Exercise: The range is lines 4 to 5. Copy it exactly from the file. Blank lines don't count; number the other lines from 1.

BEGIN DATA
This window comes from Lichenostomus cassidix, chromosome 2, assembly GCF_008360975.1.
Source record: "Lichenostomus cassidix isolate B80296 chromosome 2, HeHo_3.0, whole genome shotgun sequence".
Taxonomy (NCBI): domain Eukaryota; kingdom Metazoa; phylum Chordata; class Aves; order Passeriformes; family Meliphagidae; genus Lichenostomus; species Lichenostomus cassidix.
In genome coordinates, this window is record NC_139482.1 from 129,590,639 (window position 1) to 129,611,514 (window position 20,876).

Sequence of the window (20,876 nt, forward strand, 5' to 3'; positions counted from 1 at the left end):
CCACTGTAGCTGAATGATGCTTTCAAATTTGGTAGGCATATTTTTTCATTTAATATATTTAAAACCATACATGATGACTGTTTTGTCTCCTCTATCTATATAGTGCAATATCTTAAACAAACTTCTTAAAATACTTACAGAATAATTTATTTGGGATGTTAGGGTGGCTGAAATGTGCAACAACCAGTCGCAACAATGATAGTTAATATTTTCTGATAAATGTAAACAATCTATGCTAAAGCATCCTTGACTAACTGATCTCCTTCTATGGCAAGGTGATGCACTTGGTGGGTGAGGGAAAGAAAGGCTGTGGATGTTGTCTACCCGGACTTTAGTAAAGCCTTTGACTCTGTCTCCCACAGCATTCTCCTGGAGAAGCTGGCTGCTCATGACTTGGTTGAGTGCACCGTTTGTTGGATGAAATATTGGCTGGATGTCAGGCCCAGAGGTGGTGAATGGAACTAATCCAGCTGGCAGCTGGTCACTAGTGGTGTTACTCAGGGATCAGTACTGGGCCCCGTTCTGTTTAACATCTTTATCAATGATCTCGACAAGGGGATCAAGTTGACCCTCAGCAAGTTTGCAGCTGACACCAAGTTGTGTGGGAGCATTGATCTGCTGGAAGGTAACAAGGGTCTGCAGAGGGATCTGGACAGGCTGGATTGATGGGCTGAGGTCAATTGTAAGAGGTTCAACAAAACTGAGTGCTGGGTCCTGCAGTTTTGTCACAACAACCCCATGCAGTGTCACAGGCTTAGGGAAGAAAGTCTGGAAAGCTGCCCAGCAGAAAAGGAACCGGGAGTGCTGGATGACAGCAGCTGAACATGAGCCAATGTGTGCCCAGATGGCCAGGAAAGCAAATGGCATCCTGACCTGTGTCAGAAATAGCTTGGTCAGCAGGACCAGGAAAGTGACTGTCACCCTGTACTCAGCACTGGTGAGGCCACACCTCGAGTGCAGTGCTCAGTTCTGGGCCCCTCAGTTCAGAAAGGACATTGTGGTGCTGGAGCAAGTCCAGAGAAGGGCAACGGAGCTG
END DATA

In genome coordinates, this window is record NC_139482.1 from 129,590,639 (window position 1) to 129,611,514 (window position 20,876).

Sequence of the window (20,876 nt, forward strand, 5' to 3'; positions counted from 1 at the left end):